– Say it ain’t so: “Traffic is back: Congested highways, long travel times expected this Memorial Day weekend,” by Joe Difazio, Patriot Ledger: “If it feels like you've been sitting in more traffic lately, it's because you have. Traffic hit an all-time low last spring as the state shut down for the COVID-19 crisis and people stayed home from work, stopped traveling and generally kept off the roads. As the state enters the final phases of reopening, traffic is back. And Memorial Day weekend is expected to be a doozy.

– “‘There is no other choice,’ DA Anthony Gulluni says of decision to sue Justice Department for records on alleged Springfield police misconduct,” by Patrick Johnson, Springfield Republican: “Faced with what he describes as a lack of cooperation from federal officials, Hampden District Attorney Anthony Gulluni filed a lawsuit Wednesday seeking records from the U.S. attorney’s office in Boston that could identify police officers who used excessive force and then lied about it. The suit stems from last summer’s U.S. Department of Justice report on the Springfield Police Department’s narcotics unit. Based on a two-year investigation, the report outlined numerous allegations of city police officers physically abusing suspects and filing false reports, and supervisors looking the other way. The report was met with considerable public outcry, as well as pledges from city officials to change how the department operates.

– “Rep. Jake Auchincloss On The Fight Over Nancy Pelosi’s ‘Pet Project’,” by Hunter Walker, The Uprising: “Multiple Democratic sources have described the prescription drug pricing bill H.R. 3 to The Uprising as House Speaker Nancy Pelosi’s ‘baby’ and ‘pet project.’ The Hill has dubbed it Pelosi’s “signature” legislation. But the bill has met opposition from Pelosi’s fellow Democrats who have suggested it is not ‘bipartisan’ and lacks needed support in the Senate and from a majority of Americans and stakeholders in the public and private sectors. One of those H.R. 3 opponents, Rep. Jake Auchincloss (D-MA) sat down with The Uprising last week.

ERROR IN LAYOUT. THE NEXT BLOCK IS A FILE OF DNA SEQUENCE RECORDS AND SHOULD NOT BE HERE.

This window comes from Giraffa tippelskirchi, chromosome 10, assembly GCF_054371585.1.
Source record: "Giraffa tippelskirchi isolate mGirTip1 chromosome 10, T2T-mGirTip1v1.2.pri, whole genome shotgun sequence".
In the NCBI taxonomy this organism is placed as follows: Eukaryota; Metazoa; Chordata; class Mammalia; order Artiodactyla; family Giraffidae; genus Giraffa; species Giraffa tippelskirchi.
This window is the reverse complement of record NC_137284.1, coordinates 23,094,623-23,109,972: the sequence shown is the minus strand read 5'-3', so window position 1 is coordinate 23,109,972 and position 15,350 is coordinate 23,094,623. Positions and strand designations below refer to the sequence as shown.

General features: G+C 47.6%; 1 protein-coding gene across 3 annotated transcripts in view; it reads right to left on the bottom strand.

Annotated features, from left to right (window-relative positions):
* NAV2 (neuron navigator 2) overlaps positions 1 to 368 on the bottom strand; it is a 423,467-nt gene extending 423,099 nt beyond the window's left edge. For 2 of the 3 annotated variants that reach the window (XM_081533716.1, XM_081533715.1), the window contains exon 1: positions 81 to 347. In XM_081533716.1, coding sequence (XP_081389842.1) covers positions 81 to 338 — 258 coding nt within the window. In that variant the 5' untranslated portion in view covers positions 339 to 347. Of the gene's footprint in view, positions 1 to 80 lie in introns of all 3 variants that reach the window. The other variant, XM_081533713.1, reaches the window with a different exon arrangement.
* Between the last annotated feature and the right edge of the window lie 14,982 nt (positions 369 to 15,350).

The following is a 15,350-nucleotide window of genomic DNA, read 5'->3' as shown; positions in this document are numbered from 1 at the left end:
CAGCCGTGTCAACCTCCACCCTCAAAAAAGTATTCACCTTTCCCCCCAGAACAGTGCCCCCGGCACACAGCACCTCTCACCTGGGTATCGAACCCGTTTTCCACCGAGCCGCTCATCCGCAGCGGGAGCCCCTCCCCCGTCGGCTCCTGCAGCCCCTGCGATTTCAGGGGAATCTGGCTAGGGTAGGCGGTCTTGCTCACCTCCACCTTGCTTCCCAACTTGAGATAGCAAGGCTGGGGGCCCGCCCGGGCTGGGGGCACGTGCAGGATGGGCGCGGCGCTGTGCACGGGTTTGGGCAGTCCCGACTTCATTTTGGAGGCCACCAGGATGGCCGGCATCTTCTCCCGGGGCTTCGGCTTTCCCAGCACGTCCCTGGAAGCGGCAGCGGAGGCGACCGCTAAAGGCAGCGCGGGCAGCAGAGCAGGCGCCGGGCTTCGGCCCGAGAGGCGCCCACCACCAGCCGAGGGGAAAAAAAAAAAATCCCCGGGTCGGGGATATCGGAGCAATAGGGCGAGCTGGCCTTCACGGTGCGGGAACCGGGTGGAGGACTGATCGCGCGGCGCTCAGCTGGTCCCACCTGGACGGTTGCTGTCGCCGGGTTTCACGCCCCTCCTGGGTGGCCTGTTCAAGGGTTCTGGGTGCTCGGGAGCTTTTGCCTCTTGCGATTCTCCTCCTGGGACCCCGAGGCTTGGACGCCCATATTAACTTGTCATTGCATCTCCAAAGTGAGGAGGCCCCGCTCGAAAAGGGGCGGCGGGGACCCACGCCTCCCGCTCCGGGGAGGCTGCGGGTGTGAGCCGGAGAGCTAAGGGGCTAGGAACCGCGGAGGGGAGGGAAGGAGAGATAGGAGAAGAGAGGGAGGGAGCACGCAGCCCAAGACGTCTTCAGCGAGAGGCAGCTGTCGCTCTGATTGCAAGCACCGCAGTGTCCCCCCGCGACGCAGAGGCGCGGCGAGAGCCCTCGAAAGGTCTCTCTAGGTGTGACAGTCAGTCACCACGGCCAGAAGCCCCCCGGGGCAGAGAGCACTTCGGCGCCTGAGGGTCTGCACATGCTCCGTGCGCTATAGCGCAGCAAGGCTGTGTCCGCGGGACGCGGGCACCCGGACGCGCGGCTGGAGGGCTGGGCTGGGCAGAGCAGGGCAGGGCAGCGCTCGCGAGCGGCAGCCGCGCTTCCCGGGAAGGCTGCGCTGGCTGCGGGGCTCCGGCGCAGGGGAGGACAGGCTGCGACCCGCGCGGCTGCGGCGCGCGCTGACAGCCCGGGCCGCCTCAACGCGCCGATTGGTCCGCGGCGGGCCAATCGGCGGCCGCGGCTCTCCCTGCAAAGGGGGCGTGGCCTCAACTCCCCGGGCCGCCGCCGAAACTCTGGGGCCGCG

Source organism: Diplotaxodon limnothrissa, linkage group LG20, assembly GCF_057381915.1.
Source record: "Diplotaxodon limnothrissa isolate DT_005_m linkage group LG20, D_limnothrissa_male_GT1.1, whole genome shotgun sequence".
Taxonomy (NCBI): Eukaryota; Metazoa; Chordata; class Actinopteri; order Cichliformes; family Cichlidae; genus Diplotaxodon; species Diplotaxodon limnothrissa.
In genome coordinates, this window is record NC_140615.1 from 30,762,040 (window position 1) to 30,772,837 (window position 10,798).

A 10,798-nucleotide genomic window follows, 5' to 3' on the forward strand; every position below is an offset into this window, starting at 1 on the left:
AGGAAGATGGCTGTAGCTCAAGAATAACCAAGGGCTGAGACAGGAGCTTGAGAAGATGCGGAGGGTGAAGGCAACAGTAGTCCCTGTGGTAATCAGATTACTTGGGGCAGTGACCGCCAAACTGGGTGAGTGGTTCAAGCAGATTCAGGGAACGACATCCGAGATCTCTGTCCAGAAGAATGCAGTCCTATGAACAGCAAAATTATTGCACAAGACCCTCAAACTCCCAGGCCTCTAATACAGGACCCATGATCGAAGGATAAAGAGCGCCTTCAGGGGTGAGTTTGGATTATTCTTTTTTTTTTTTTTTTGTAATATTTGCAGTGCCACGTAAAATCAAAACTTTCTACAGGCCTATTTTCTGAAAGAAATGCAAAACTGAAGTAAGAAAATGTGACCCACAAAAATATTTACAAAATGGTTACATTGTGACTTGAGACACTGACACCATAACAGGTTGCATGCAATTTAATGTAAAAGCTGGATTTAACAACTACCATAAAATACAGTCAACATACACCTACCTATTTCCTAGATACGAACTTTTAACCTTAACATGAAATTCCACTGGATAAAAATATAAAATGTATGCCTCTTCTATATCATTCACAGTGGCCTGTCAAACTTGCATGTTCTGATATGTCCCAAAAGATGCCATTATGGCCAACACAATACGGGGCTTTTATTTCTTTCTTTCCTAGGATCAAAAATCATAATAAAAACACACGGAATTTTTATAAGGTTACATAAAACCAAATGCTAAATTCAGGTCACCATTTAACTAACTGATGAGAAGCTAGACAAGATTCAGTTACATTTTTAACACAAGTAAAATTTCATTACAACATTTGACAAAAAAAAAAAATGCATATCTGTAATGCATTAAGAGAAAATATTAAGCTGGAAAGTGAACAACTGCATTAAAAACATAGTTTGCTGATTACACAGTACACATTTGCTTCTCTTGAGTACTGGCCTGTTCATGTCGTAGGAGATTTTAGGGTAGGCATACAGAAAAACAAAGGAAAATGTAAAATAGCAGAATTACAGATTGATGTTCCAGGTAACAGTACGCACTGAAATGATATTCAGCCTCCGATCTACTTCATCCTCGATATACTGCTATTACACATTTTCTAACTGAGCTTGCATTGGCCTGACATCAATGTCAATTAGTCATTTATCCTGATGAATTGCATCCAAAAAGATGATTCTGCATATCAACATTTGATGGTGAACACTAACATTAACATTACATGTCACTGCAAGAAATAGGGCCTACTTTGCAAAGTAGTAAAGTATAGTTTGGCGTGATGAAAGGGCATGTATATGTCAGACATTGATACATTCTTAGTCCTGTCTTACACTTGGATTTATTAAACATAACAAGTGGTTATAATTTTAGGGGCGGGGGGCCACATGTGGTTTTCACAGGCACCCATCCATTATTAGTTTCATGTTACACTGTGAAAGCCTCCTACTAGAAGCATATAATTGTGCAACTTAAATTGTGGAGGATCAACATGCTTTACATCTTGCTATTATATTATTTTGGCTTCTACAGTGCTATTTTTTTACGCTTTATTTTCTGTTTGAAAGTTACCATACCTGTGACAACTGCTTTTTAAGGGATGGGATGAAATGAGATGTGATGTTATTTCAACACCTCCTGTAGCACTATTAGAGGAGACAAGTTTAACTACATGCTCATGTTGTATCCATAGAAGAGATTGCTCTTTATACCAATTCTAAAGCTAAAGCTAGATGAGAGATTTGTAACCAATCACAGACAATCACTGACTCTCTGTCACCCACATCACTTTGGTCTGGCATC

– “Jan. 6 commission’s fate uncertain as Republicans seek to rewrite history,” by Jess Bidgood, Boston Globe: “In the shell-shocked days following the failed insurrection at the Capitol on Jan. 6, the idea drew support from everyone from Nancy Pelosi to Kevin McCarthy: an inquiry by Democrats and Republicans, modeled on the 9/11 Commission, to lay out what had happened and how to prevent another assault. But 4½ months later, the push for a bipartisan, bicameral commission to investigate the deadly breach of the Capitol — charged with producing a historical document that will shape Americans’ understanding of Jan. 6 for generations — has collided with the objectives of a Republican Party that is increasingly seeking to rewrite the history of the 2020 election and the months that followed.

– “Could Charlie Baker Survive A Republican Primary?” by Adam Reilly, GBH News: “As life in Massachusetts finally returns to a semblance of normalcy, Gov. Charlie Baker continues to get high marks from Massachusetts voters. In March, a Suffolk University / Boston Globe poll put his overall approval rating at 67 percent, with 71 percent backing his handling of COVID-19. You might think the Mass GOP would be celebrating those numbers, which suggest Baker will be tough to beat if he seeks a third term in 2022. Instead, if Baker does run for re-election, his own party might become his biggest hurdle.